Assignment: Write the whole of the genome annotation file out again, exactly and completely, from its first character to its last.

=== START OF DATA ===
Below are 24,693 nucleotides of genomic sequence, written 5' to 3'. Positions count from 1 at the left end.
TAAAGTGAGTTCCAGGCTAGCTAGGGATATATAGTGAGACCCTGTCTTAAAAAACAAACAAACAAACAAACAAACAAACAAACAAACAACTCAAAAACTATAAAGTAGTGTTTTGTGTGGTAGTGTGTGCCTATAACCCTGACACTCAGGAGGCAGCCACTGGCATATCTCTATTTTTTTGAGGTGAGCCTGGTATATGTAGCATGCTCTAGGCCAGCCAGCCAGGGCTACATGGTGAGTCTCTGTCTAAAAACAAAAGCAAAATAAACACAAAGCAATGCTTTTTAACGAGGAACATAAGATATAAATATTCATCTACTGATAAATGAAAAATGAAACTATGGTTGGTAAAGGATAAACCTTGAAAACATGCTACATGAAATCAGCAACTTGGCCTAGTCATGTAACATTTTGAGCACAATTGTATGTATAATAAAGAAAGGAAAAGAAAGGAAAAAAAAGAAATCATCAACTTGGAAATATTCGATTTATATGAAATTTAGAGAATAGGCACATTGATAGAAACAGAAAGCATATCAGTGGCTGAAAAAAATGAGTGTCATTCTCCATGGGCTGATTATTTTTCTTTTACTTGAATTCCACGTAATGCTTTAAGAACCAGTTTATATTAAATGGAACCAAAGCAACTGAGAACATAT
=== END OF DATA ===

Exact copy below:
Below are 24,693 nucleotides of genomic sequence, written 5' to 3'. Positions count from 1 at the left end.
TAAAGTGAGTTCCAGGCTAGCTAGGGATATATAGTGAGACCCTGTCTTAAAAAACAAACAAACAAACAAACAAACAAACAAACAAACAACTCAAAAACTATAAAGTAGTGTTTTGTGTGGTAGTGTGTGCCTATAACCCTGACACTCAGGAGGCAGCCACTGGCATATCTCTATTTTTTTGAGGTGAGCCTGGTATATGTAGCATGCTCTAGGCCAGCCAGCCAGGGCTACATGGTGAGTCTCTGTCTAAAAACAAAAGCAAAATAAACACAAAGCAATGCTTTTTAACGAGGAACATAAGATATAAATATTCATCTACTGATAAATGAAAAATGAAACTATGGTTGGTAAAGGATAAACCTTGAAAACATGCTACATGAAATCAGCAACTTGGCCTAGTCATGTAACATTTTGAGCACAATTGTATGTATAATAAAGAAAGGAAAAGAAAGGAAAAAAAAGAAATCATCAACTTGGAAATATTCGATTTATATGAAATTTAGAGAATAGGCACATTGATAGAAACAGAAAGCATATCAGTGGCTGAAAAAAATGAGTGTCATTCTCCATGGGCTGATTATTTTTCTTTTACTTGAATTCCACGTAATGCTTTAAGAACCAGTTTATATTAAATGGAACCAAAGCAACTGAGAACATAT